Saturday, April 2, 2011

Can You Handle the Truth?

I'm not good at titles, so collapse from time to time to the needlessly sensational. Please forgive me my foibles and weaknesses. This will be a very short post since I have much to do and am dog-tired to boot.

Maybe there's an innocent explanation, but a response I posted on an MMT thread (here) did not get published. My original comment is there—questioning the 'nets to zero' part of MMT theory—but my answer to DanF's criticism has (so far) failed to get through quality control. It's been two days.

Here's the nub of it. In MMT theory, which interests me greatly, it is asserted that private bank credit-money has no effect on money supply over the long run since it nets to zero. The reasoning behind this assertion is that debts are expunged upon repayment, and the interest comes from the existing money supply to the bank. So no gain, no loss, just movement of 'real' money around the economy. I wrestled with this in previous posts at Econosophy (here, here and here), and have consequently come to the conclusion that 'nets to zero' is too gentle or forgiving a position to hold on bank credit. At risk of sounding aggressive, banks are the scum of the earth.

I see a number of problems with the MMT position.

1. People do get indebted and that acts as a drag on economic activity. Banks don't forgive loans with a shrug, because, hey, it wasn't real money anyway.

2. Credit-money is used and accepted as payment, becoming 'real' money from the payee's point of view—from the system's point of view too—upon moving from one account to another. When it lands in the payee's account, the hosting bank can use it as reserves for further lending, even if it's the same bank that issued the credit.

3. Repayment of debt is 'asymmetrical,' not neat and tidy. Defaults mean not all credit-money returns to the source to meet its doom. See my article on this concept here.

4. Only notes have serial numbers, and even they are not traced through the economy. The banking system makes no effort whatsoever to 'two-track' the monies, 'real' and credit, flowing through it as cash. When I pay bills online, I have absolutely no idea if the bits and bytes I'm transferring originated as credit-money or 'real' money, and neither does the system. (And anyway, bank notes are promises to pay the bearer the amount written on the note. You can exchange your $5 for $5 anytime you want.) I can use 'real' money to repay credit-money. Does 'real' money then get destroyed? Is that allowed?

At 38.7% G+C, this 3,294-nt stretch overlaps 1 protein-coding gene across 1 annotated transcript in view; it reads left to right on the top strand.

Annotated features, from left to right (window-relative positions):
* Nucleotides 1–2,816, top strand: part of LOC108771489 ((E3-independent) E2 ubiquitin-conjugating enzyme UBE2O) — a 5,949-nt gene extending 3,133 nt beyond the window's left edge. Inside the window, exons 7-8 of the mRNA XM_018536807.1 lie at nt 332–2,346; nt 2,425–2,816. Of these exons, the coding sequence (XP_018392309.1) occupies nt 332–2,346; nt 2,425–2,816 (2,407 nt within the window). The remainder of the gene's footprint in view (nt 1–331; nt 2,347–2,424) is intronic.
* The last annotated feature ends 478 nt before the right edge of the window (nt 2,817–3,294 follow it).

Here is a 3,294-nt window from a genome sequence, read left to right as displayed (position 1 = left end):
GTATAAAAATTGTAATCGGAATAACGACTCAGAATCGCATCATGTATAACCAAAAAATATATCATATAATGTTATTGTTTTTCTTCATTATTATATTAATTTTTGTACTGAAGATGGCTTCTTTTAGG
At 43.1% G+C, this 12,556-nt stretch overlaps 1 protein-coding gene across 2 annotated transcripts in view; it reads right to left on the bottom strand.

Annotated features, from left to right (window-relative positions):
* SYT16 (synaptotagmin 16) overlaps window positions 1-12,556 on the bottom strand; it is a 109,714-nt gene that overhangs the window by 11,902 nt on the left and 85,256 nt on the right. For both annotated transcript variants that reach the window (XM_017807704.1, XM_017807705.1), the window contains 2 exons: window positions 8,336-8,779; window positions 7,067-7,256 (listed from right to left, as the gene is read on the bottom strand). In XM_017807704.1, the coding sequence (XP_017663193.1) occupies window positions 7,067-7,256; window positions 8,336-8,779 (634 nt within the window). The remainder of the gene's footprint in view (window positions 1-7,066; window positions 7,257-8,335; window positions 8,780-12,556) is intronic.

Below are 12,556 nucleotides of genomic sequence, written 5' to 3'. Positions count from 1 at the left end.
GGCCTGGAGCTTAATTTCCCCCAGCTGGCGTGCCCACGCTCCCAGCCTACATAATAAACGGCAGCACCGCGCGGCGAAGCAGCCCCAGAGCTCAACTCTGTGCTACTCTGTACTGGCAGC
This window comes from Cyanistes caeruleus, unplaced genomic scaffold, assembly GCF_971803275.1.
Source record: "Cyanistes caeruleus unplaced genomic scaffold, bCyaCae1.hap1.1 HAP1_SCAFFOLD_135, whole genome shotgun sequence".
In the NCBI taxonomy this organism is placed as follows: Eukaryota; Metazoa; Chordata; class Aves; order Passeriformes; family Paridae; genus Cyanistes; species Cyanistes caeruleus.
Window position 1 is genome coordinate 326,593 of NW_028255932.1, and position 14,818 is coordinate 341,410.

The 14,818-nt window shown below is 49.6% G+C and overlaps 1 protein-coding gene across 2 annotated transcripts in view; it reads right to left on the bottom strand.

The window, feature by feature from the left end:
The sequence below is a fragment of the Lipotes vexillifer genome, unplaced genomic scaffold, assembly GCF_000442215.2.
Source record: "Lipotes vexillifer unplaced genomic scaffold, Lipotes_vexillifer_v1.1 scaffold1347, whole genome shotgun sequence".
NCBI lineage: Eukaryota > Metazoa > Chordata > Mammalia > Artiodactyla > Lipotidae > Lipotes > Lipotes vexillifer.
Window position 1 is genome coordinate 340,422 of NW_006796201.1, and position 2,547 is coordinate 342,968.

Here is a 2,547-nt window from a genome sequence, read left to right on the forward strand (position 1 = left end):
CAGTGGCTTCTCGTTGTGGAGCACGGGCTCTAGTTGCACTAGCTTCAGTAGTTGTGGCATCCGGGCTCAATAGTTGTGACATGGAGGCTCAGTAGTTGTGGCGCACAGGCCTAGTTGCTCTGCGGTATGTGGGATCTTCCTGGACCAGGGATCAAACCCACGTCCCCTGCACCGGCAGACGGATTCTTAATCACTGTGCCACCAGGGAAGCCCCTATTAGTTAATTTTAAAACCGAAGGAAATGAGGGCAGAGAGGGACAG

5. 'Real' money, notes and coins, represent a tiny fraction of the money supply (3-5%). If the interest owed on all loans everywhere were 3-5%, the banks would in effect 'own' all the economy's real money. But interest owed is far higher than that; think mortgages and credit card debts. Banks own everything and then some. For there to be more than enough money in the system the govt would have to print notes and mint coins far more than they do now. Then and only then would there be enough money in the economy to pay off debts. However, money does not distribute itself equally, so the results of such govt action are hard to impossible to predict. One thing is certain though, while we see money as wealth, as a 'store of value,' there will be entrenched rich and poor divides.

I'm pretty sure my reasoning is sound, but like to check it with the experts. That they will not engage me makes me suspicious. Dear readership, have I missed something obvious? Does private credit-money creation net to zero?

8 comments:

Toby said...

My second comment on the MMT post over at New Economic Perspectives hasn't appeared, but there is a reply from the author, which I find a little odd:

"TO TOBY,
MMT is completely consistent with private money creation. I urge you to look at Wray’s paper “The Credit Money, State Money, and Endogenous Money Approaches”. Bank loans create deposits (at the stroke of a pen/they do not NEED reserves to lend) and deposits create reserves when the Fed accommodates the banks' need for reserves, in order to maintain its interest rate target. The private sector can extend to itself more credit to pay interest on past debts and on and on. It’s a problematic process which Michael Hudson also explains very well.

The Fed as the lender of last resort is the watchdog and must regulate what these private lending practices are and what systemic risk they may pose. Obviously the Fed didn’t do that. When the Fed provides reserves through OMOs, they only take eligible collateral, no questions asked about the overall health of the bank. But when they lend through the discount window they can look at the borrowing banks books (frequent discount window borrowers are subject to audit). We’ve said many times that the Fed doesn’t understand the power of its discount window.

In any case, MMT is completely consistent with private debt creation processes. Whenever private debts evolve from Hedge-to Spec-to Ponzi finance (see Hyman Minsky) and we have crises, the Fed saves the day by purchasing (or lending against) those private debts and replaces them with reserves."

I never claimed MMT was not consistent with private debt creation, I claim private debt creation does not net to zero. As for private banks creating credit and the Fed being able to 'absorb' or buy up crap, that goes without saying, though I am not sure the Fed has saved the day. That they have to 'save the day' strongly implies there's no netting to zero.

I shall read the recommended article in due course.

Greg said...

Toby

I look forward to your updates on the work of that Professor Hoerman. I really like what he has to say.

Here is how I understand the "nets to zero" statement, although I might not be consistent with all the MMT writers.